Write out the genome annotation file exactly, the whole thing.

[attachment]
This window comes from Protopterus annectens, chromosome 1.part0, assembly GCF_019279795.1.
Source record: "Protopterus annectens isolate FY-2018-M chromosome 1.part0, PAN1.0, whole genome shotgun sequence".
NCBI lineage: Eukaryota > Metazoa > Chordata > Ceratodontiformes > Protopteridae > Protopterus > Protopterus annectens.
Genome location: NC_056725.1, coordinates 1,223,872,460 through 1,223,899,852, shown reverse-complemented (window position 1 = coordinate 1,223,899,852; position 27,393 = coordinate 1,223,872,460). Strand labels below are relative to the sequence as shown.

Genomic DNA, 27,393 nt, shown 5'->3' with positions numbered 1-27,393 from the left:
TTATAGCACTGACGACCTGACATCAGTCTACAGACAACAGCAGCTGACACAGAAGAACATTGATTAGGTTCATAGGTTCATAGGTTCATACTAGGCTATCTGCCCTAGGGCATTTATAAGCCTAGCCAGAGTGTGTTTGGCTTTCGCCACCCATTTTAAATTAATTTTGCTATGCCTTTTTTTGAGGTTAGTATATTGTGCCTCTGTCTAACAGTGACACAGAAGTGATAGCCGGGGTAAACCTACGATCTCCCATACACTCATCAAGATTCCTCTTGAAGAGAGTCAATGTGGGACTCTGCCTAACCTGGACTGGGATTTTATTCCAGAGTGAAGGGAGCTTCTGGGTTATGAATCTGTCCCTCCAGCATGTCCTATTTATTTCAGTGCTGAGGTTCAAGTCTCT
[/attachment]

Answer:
This window comes from Protopterus annectens, chromosome 1.part0, assembly GCF_019279795.1.
Source record: "Protopterus annectens isolate FY-2018-M chromosome 1.part0, PAN1.0, whole genome shotgun sequence".
NCBI lineage: Eukaryota > Metazoa > Chordata > Ceratodontiformes > Protopteridae > Protopterus > Protopterus annectens.
Genome location: NC_056725.1, coordinates 1,223,872,460 through 1,223,899,852, shown reverse-complemented (window position 1 = coordinate 1,223,899,852; position 27,393 = coordinate 1,223,872,460). Strand labels below are relative to the sequence as shown.

Genomic DNA, 27,393 nt, shown 5'->3' with positions numbered 1-27,393 from the left:
TTATAGCACTGACGACCTGACATCAGTCTACAGACAACAGCAGCTGACACAGAAGAACATTGATTAGGTTCATAGGTTCATAGGTTCATACTAGGCTATCTGCCCTAGGGCATTTATAAGCCTAGCCAGAGTGTGTTTGGCTTTCGCCACCCATTTTAAATTAATTTTGCTATGCCTTTTTTTGAGGTTAGTATATTGTGCCTCTGTCTAACAGTGACACAGAAGTGATAGCCGGGGTAAACCTACGATCTCCCATACACTCATCAAGATTCCTCTTGAAGAGAGTCAATGTGGGACTCTGCCTAACCTGGACTGGGATTTTATTCCAGAGTGAAGGGAGCTTCTGGGTTATGAATCTGTCCCTCCAGCATGTCCTATTTATTTCAGTGCTGAGGTTCAAGTCTCT